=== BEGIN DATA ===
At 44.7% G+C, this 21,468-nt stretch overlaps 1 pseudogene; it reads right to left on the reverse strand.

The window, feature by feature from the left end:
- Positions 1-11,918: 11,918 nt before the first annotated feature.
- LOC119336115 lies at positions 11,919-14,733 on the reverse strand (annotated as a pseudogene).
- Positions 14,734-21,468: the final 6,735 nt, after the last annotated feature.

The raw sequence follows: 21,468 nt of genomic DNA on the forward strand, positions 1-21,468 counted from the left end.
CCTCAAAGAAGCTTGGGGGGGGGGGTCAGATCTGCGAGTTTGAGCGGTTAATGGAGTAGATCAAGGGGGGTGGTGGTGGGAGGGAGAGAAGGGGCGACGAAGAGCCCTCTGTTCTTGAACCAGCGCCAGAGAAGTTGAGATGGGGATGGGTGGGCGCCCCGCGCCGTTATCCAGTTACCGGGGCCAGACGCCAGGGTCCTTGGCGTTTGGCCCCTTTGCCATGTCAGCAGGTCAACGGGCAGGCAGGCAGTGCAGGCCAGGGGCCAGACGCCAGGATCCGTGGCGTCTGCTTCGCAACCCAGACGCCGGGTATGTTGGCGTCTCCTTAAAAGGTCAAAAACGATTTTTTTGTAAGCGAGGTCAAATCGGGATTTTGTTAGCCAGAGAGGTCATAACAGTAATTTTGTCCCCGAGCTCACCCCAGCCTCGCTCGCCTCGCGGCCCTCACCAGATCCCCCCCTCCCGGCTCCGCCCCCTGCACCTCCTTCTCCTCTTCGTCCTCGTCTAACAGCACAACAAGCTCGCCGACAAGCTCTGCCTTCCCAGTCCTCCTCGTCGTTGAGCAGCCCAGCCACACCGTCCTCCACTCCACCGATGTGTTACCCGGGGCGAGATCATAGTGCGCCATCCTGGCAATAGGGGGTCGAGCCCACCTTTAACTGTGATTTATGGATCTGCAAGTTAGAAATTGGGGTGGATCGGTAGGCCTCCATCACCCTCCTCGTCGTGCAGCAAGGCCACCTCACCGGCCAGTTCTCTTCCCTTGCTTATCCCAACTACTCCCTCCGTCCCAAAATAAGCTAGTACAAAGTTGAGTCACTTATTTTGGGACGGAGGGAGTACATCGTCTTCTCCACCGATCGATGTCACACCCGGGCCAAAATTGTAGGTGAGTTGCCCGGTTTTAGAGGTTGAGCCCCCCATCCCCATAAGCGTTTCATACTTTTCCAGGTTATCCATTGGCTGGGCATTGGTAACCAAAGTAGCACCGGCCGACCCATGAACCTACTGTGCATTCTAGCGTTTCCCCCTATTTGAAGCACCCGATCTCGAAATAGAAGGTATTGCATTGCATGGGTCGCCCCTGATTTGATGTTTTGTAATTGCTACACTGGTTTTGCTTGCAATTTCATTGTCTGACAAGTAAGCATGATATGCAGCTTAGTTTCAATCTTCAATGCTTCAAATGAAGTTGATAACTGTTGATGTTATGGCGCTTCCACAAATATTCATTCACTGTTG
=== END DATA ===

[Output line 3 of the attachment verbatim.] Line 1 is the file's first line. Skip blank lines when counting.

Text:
- Positions 1-11,918: 11,918 nt before the first annotated feature.